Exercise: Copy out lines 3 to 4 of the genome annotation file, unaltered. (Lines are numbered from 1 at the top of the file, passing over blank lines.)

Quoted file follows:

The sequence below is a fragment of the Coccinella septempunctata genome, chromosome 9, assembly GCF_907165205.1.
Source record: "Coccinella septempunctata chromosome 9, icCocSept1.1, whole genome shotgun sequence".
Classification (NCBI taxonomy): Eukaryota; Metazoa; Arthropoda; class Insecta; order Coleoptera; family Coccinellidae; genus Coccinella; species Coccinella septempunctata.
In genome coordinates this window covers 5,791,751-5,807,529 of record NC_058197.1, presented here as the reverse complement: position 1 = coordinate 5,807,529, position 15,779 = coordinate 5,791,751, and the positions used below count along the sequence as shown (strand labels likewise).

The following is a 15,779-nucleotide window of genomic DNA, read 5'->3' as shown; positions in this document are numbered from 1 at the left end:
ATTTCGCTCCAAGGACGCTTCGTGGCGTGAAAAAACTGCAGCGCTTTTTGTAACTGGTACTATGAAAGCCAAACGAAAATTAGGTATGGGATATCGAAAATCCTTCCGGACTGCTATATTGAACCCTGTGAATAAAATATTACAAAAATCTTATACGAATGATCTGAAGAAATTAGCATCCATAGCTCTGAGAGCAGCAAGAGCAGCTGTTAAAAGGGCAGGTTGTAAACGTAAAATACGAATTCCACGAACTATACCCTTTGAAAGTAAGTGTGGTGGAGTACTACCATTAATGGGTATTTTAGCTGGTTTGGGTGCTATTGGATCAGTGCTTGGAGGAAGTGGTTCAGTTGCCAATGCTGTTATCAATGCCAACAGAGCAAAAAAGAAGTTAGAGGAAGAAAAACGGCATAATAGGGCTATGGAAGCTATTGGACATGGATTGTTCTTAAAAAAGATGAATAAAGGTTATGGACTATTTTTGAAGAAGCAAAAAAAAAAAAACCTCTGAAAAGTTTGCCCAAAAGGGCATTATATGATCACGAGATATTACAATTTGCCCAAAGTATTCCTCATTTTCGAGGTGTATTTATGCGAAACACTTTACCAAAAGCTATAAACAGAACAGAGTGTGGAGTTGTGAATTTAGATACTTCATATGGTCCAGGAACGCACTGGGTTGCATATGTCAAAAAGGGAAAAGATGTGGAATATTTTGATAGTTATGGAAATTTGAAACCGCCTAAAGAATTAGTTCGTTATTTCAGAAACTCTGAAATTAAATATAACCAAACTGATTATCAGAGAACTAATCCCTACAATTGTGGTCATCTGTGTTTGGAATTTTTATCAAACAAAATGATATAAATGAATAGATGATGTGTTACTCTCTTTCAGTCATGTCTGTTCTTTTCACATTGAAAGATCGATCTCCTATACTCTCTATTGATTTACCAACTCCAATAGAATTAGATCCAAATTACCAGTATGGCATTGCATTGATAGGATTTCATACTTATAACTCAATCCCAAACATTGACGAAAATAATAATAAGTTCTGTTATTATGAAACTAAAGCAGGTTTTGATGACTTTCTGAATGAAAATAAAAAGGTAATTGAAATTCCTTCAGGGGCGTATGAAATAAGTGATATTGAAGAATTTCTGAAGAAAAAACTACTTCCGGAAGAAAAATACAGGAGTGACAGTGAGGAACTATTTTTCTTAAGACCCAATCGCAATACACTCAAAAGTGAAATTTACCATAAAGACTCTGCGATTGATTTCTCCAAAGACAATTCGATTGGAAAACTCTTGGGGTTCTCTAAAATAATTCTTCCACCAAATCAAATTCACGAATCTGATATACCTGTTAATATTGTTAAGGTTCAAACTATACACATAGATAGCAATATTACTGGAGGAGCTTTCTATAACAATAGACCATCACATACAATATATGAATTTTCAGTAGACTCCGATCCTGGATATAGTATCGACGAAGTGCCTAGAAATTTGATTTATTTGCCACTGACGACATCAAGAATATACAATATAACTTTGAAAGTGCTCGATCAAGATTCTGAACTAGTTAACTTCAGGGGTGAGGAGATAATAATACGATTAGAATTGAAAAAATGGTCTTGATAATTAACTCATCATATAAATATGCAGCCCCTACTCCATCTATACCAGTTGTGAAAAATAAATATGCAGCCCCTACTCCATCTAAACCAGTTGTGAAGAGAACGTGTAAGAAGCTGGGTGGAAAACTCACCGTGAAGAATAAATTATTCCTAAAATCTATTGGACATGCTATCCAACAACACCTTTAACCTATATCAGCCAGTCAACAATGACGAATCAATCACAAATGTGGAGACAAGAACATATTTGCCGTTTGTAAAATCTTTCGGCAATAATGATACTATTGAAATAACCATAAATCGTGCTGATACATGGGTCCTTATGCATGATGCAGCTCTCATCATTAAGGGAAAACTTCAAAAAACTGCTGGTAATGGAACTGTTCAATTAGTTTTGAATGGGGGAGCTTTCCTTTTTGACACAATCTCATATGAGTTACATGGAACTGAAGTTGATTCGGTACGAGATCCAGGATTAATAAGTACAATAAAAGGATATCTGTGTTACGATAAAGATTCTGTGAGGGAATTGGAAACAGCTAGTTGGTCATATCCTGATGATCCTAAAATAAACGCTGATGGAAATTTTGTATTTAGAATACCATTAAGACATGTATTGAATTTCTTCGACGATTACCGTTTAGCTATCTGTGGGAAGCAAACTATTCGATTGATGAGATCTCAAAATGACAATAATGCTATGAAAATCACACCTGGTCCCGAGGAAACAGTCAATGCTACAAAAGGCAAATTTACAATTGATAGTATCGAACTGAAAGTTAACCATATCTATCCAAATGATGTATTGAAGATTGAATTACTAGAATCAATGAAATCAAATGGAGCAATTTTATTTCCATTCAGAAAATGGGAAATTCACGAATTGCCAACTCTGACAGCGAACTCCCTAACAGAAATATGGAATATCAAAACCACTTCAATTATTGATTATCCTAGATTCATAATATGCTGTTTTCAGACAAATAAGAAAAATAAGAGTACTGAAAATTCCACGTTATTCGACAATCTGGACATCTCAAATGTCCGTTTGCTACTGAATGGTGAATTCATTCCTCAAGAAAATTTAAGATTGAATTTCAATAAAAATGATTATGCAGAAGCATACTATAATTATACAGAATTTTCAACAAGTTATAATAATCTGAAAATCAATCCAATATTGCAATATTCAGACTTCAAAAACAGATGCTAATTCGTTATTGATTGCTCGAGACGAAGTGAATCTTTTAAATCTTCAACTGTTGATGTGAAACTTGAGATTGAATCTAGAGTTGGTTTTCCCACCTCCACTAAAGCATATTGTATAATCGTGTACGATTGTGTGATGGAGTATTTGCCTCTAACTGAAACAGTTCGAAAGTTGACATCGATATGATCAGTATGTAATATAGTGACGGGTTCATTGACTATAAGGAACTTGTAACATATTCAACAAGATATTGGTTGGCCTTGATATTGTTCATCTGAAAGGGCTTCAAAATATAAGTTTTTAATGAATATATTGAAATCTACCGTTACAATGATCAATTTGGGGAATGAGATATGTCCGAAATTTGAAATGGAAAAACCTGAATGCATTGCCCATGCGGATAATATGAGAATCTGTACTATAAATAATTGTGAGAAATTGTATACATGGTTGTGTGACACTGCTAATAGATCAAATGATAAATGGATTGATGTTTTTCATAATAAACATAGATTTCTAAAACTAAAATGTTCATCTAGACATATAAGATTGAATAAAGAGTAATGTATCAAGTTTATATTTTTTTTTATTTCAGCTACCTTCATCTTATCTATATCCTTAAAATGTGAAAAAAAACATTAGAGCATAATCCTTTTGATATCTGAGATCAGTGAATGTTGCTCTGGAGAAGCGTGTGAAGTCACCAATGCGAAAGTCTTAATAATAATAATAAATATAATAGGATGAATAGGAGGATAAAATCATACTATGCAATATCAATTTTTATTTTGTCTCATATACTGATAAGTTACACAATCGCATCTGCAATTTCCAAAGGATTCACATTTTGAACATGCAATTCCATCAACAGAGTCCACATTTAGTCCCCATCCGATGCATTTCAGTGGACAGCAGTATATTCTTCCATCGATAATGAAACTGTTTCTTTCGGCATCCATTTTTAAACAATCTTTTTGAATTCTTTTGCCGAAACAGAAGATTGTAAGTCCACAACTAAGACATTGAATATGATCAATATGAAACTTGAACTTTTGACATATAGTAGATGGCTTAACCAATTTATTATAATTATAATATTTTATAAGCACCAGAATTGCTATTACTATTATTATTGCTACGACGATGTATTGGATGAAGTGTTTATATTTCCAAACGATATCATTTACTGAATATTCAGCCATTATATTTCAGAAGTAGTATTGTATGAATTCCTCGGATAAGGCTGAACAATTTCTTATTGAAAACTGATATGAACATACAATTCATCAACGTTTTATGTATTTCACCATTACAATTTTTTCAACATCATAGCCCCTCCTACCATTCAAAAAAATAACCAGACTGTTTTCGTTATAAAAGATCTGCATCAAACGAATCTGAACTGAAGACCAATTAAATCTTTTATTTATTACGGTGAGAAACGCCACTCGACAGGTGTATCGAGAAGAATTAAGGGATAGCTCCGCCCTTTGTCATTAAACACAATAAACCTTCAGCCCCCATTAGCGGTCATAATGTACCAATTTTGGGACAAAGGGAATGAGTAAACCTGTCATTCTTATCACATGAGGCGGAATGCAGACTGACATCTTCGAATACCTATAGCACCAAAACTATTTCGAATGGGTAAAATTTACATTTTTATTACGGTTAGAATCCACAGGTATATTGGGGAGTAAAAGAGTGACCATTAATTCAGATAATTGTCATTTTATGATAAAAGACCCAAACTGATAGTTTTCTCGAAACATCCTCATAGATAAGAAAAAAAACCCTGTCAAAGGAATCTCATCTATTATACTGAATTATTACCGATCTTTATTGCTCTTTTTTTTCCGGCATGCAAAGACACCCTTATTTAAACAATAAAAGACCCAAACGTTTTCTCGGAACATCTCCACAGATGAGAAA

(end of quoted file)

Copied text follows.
Classification (NCBI taxonomy): Eukaryota; Metazoa; Arthropoda; class Insecta; order Coleoptera; family Coccinellidae; genus Coccinella; species Coccinella septempunctata.
In genome coordinates this window covers 5,791,751-5,807,529 of record NC_058197.1, presented here as the reverse complement: position 1 = coordinate 5,807,529, position 15,779 = coordinate 5,791,751, and the positions used below count along the sequence as shown (strand labels likewise).